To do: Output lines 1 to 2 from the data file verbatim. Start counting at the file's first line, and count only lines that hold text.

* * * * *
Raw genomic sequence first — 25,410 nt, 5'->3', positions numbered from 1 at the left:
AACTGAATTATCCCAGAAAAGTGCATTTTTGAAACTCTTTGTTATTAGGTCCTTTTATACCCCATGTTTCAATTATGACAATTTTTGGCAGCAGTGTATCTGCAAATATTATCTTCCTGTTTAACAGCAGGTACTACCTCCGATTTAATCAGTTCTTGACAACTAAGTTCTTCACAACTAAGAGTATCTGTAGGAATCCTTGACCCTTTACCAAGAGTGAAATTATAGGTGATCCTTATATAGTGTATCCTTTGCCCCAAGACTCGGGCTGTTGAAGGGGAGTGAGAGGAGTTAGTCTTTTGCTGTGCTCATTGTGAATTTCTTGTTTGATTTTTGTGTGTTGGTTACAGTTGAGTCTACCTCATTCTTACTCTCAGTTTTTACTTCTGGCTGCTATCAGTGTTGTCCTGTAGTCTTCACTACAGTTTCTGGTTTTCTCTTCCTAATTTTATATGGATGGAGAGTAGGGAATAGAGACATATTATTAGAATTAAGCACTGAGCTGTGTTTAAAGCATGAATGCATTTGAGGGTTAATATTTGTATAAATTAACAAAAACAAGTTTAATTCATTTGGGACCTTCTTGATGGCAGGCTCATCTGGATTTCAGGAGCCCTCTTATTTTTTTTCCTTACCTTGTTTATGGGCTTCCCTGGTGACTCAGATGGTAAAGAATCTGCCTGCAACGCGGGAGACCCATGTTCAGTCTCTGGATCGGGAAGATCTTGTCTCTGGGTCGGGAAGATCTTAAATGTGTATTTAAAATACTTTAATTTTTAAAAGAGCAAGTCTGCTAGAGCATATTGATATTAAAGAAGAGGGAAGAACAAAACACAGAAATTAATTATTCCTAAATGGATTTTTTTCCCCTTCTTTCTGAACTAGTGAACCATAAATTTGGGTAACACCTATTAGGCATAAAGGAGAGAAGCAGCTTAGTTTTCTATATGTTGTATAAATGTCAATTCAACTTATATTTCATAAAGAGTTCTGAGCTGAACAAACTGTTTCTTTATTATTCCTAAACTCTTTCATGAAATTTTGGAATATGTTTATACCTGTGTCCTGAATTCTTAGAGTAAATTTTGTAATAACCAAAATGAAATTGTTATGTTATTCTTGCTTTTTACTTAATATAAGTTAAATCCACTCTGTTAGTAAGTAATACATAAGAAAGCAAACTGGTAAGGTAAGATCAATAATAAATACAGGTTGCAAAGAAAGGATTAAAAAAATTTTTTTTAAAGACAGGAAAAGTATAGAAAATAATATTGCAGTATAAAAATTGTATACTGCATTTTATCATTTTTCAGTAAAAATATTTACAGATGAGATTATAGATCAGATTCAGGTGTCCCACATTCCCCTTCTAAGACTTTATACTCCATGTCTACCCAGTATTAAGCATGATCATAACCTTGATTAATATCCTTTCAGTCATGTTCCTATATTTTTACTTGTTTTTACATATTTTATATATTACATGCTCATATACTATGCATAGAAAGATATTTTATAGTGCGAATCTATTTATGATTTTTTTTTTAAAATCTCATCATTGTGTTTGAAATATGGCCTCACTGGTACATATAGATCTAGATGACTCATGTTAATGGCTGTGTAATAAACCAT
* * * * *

Raw genomic sequence first — 25,410 nt, 5'->3', positions numbered from 1 at the left:
AACTGAATTATCCCAGAAAAGTGCATTTTTGAAACTCTTTGTTATTAGGTCCTTTTATACCCCATGTTTCAATTATGACAATTTTTGGCAGCAGTGTATCTGCAAATATTATCTTCCTGTTTAACAGCAGGTACTACCTCCGATTTAATCAGTTCTTGACAACTAAGTTCTTCACAACTAAGAGTATCTGTAGGAATCCTTGACCCTTTACCAAGAGTGAAATTATAGGTGATCCTTATATAGTGTATCCTTTGCCCCAAGACTCGGGCTGTTGAAGGGGAGTGAGAGGAGTTAGTCTTTTGCTGTGCTCATTGTGAATTTCTTGTTTGATTTTTGTGTGTTGGTTACAGTTGAGTCTACCTCATTCTTACTCTCAGTTTTTACTTCTGGCTGCTATCAGTGTTGTCCTGTAGTCTTCACTACAGTTTCTGGTTTTCTCTTCCTAATTTTATATGGATGGAGAGTAGGGAATAGAGACATATTATTAGAATTAAGCACTGAGCTGTGTTTAAAGCATGAATGCATTTGAGGGTTAATATTTGTATAAATTAACAAAAACAAGTTTAATTCATTTGGGACCTTCTTGATGGCAGGCTCATCTGGATTTCAGGAGCCCTCTTATTTTTTTTCCTTACCTTGTTTATGGGCTTCCCTGGTGACTCAGATGGTAAAGAATCTGCCTGCAACGCGGGAGACCCATGTTCAGTCTCTGGATCGGGAAGATCTTGTCTCTGGGTCGGGAAGATCTTAAATGTGTATTTAAAATACTTTAATTTTTAAAAGAGCAAGTCTGCTAGAGCATATTGATATTAAAGAAGAGGGAAGAACAAAACACAGAAATTAATTATTCCTAAATGGATTTTTTTCCCCTTCTTTCTGAACTAGTGAACCATAAATTTGGGTAACACCTATTAGGCATAAAGGAGAGAAGCAGCTTAGTTTTCTATATGTTGTATAAATGTCAATTCAACTTATATTTCATAAAGAGTTCTGAGCTGAACAAACTGTTTCTTTATTATTCCTAAACTCTTTCATGAAATTTTGGAATATGTTTATACCTGTGTCCTGAATTCTTAGAGTAAATTTTGTAATAACCAAAATGAAATTGTTATGTTATTCTTGCTTTTTACTTAATATAAGTTAAATCCACTCTGTTAGTAAGTAATACATAAGAAAGCAAACTGGTAAGGTAAGATCAATAATAAATACAGGTTGCAAAGAAAGGATTAAAAAAATTTTTTTTAAAGACAGGAAAAGTATAGAAAATAATATTGCAGTATAAAAATTGTATACTGCATTTTATCATTTTTCAGTAAAAATATTTACAGATGAGATTATAGATCAGATTCAGGTGTCCCACATTCCCCTTCTAAGACTTTATACTCCATGTCTACCCAGTATTAAGCATGATCATAACCTTGATTAATATCCTTTCAGTCATGTTCCTATATTTTTACTTGTTTTTACATATTTTATATATTACATGCTCATATACTATGCATAGAAAGATATTTTATAGTGCGAATCTATTTATGATTTTTTTTTTAAAATCTCATCATTGTGTTTGAAATATGGCCTCACTGGTACATATAGATCTAGATGACTCATGTTAATGGCTGTGTAATAAACCAT